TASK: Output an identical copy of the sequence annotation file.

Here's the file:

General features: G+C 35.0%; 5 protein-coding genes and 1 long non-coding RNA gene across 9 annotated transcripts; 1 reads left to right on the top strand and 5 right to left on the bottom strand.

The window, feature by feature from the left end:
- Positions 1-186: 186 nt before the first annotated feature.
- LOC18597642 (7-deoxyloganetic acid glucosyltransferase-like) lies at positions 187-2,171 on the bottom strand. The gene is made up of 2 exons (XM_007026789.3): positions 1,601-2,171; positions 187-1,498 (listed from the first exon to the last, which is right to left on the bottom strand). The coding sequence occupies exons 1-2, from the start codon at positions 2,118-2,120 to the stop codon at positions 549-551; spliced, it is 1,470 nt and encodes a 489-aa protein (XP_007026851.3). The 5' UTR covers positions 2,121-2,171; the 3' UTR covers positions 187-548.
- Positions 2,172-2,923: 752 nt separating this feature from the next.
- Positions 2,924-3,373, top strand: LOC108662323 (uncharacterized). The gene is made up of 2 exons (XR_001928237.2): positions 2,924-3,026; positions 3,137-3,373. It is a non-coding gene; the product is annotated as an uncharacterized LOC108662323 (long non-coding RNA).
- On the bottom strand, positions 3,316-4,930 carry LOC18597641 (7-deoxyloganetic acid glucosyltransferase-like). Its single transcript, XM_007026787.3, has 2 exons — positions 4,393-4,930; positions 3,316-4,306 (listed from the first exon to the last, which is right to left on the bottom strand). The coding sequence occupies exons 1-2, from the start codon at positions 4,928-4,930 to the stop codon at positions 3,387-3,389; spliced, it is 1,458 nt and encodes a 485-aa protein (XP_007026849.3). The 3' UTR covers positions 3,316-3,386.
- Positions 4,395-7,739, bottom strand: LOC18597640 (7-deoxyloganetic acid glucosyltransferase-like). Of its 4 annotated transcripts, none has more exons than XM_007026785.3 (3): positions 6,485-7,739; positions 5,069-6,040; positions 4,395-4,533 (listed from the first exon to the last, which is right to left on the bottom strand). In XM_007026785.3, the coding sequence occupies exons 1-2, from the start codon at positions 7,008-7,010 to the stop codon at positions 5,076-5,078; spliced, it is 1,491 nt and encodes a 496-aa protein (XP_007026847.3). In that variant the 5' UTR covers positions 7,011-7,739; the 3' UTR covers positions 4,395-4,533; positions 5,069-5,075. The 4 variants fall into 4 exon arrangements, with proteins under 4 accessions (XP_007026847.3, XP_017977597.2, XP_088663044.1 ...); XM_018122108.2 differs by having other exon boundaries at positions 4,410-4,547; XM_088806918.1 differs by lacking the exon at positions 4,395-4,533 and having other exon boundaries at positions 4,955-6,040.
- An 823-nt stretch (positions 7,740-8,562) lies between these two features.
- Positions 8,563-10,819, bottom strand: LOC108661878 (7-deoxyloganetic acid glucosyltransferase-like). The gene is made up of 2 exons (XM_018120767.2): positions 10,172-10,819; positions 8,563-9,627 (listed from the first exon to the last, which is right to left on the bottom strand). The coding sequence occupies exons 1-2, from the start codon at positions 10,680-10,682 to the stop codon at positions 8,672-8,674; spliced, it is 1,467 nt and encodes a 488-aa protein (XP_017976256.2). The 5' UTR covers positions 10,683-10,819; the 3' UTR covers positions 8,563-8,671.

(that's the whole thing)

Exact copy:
General features: G+C 35.0%; 5 protein-coding genes and 1 long non-coding RNA gene across 9 annotated transcripts; 1 reads left to right on the top strand and 5 right to left on the bottom strand.

The window, feature by feature from the left end:
- Positions 1-186: 186 nt before the first annotated feature.
- LOC18597642 (7-deoxyloganetic acid glucosyltransferase-like) lies at positions 187-2,171 on the bottom strand. The gene is made up of 2 exons (XM_007026789.3): positions 1,601-2,171; positions 187-1,498 (listed from the first exon to the last, which is right to left on the bottom strand). The coding sequence occupies exons 1-2, from the start codon at positions 2,118-2,120 to the stop codon at positions 549-551; spliced, it is 1,470 nt and encodes a 489-aa protein (XP_007026851.3). The 5' UTR covers positions 2,121-2,171; the 3' UTR covers positions 187-548.
- Positions 2,172-2,923: 752 nt separating this feature from the next.
- Positions 2,924-3,373, top strand: LOC108662323 (uncharacterized). The gene is made up of 2 exons (XR_001928237.2): positions 2,924-3,026; positions 3,137-3,373. It is a non-coding gene; the product is annotated as an uncharacterized LOC108662323 (long non-coding RNA).
- On the bottom strand, positions 3,316-4,930 carry LOC18597641 (7-deoxyloganetic acid glucosyltransferase-like). Its single transcript, XM_007026787.3, has 2 exons — positions 4,393-4,930; positions 3,316-4,306 (listed from the first exon to the last, which is right to left on the bottom strand). The coding sequence occupies exons 1-2, from the start codon at positions 4,928-4,930 to the stop codon at positions 3,387-3,389; spliced, it is 1,458 nt and encodes a 485-aa protein (XP_007026849.3). The 3' UTR covers positions 3,316-3,386.
- Positions 4,395-7,739, bottom strand: LOC18597640 (7-deoxyloganetic acid glucosyltransferase-like). Of its 4 annotated transcripts, none has more exons than XM_007026785.3 (3): positions 6,485-7,739; positions 5,069-6,040; positions 4,395-4,533 (listed from the first exon to the last, which is right to left on the bottom strand). In XM_007026785.3, the coding sequence occupies exons 1-2, from the start codon at positions 7,008-7,010 to the stop codon at positions 5,076-5,078; spliced, it is 1,491 nt and encodes a 496-aa protein (XP_007026847.3). In that variant the 5' UTR covers positions 7,011-7,739; the 3' UTR covers positions 4,395-4,533; positions 5,069-5,075. The 4 variants fall into 4 exon arrangements, with proteins under 4 accessions (XP_007026847.3, XP_017977597.2, XP_088663044.1 ...); XM_018122108.2 differs by having other exon boundaries at positions 4,410-4,547; XM_088806918.1 differs by lacking the exon at positions 4,395-4,533 and having other exon boundaries at positions 4,955-6,040.
- An 823-nt stretch (positions 7,740-8,562) lies between these two features.
- Positions 8,563-10,819, bottom strand: LOC108661878 (7-deoxyloganetic acid glucosyltransferase-like). The gene is made up of 2 exons (XM_018120767.2): positions 10,172-10,819; positions 8,563-9,627 (listed from the first exon to the last, which is right to left on the bottom strand). The coding sequence occupies exons 1-2, from the start codon at positions 10,680-10,682 to the stop codon at positions 8,672-8,674; spliced, it is 1,467 nt and encodes a 488-aa protein (XP_017976256.2). The 5' UTR covers positions 10,683-10,819; the 3' UTR covers positions 8,563-8,671.